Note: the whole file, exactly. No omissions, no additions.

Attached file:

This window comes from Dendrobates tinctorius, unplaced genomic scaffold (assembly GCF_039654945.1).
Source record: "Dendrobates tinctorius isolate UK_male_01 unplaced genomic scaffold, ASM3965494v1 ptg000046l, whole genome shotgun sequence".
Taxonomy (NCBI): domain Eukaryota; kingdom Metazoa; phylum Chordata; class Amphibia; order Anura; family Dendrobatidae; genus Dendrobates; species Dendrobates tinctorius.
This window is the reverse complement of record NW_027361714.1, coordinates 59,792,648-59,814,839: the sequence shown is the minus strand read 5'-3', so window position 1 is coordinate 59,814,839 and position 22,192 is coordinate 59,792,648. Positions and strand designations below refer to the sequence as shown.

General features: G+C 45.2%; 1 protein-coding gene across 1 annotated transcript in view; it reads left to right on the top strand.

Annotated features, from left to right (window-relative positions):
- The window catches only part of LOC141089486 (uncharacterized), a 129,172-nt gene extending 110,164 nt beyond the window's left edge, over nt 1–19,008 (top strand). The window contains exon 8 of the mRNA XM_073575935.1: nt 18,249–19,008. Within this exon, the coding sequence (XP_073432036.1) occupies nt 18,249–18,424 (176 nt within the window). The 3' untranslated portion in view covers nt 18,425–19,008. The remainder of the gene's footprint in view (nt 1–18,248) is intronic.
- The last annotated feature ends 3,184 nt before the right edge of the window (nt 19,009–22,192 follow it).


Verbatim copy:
This window comes from Dendrobates tinctorius, unplaced genomic scaffold (assembly GCF_039654945.1).
Source record: "Dendrobates tinctorius isolate UK_male_01 unplaced genomic scaffold, ASM3965494v1 ptg000046l, whole genome shotgun sequence".
Taxonomy (NCBI): domain Eukaryota; kingdom Metazoa; phylum Chordata; class Amphibia; order Anura; family Dendrobatidae; genus Dendrobates; species Dendrobates tinctorius.
This window is the reverse complement of record NW_027361714.1, coordinates 59,792,648-59,814,839: the sequence shown is the minus strand read 5'-3', so window position 1 is coordinate 59,814,839 and position 22,192 is coordinate 59,792,648. Positions and strand designations below refer to the sequence as shown.

General features: G+C 45.2%; 1 protein-coding gene across 1 annotated transcript in view; it reads left to right on the top strand.

Annotated features, from left to right (window-relative positions):
- The window catches only part of LOC141089486 (uncharacterized), a 129,172-nt gene extending 110,164 nt beyond the window's left edge, over nt 1–19,008 (top strand). The window contains exon 8 of the mRNA XM_073575935.1: nt 18,249–19,008. Within this exon, the coding sequence (XP_073432036.1) occupies nt 18,249–18,424 (176 nt within the window). The 3' untranslated portion in view covers nt 18,425–19,008. The remainder of the gene's footprint in view (nt 1–18,248) is intronic.
- The last annotated feature ends 3,184 nt before the right edge of the window (nt 19,009–22,192 follow it).